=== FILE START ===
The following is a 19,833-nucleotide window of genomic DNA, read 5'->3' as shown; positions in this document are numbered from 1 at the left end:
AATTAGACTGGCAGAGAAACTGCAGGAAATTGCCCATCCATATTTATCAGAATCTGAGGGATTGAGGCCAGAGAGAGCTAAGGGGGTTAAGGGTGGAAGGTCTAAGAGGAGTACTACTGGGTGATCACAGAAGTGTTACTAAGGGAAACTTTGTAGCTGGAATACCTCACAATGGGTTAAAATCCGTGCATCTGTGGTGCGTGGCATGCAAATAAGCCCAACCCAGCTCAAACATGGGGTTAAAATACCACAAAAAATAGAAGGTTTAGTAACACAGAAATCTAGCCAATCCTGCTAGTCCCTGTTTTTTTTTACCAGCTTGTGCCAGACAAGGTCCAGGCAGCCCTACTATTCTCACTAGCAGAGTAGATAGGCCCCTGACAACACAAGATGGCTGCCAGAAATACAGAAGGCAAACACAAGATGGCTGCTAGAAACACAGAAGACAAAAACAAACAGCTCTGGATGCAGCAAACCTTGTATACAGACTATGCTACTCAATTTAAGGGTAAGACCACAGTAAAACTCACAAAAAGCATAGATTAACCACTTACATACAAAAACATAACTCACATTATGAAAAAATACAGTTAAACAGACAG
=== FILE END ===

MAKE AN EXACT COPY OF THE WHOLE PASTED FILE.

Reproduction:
The following is a 19,833-nucleotide window of genomic DNA, read 5'->3' as shown; positions in this document are numbered from 1 at the left end:
AATTAGACTGGCAGAGAAACTGCAGGAAATTGCCCATCCATATTTATCAGAATCTGAGGGATTGAGGCCAGAGAGAGCTAAGGGGGTTAAGGGTGGAAGGTCTAAGAGGAGTACTACTGGGTGATCACAGAAGTGTTACTAAGGGAAACTTTGTAGCTGGAATACCTCACAATGGGTTAAAATCCGTGCATCTGTGGTGCGTGGCATGCAAATAAGCCCAACCCAGCTCAAACATGGGGTTAAAATACCACAAAAAATAGAAGGTTTAGTAACACAGAAATCTAGCCAATCCTGCTAGTCCCTGTTTTTTTTTACCAGCTTGTGCCAGACAAGGTCCAGGCAGCCCTACTATTCTCACTAGCAGAGTAGATAGGCCCCTGACAACACAAGATGGCTGCCAGAAATACAGAAGGCAAACACAAGATGGCTGCTAGAAACACAGAAGACAAAAACAAACAGCTCTGGATGCAGCAAACCTTGTATACAGACTATGCTACTCAATTTAAGGGTAAGACCACAGTAAAACTCACAAAAAGCATAGATTAACCACTTACATACAAAAACATAACTCACATTATGAAAAAATACAGTTAAACAGACAG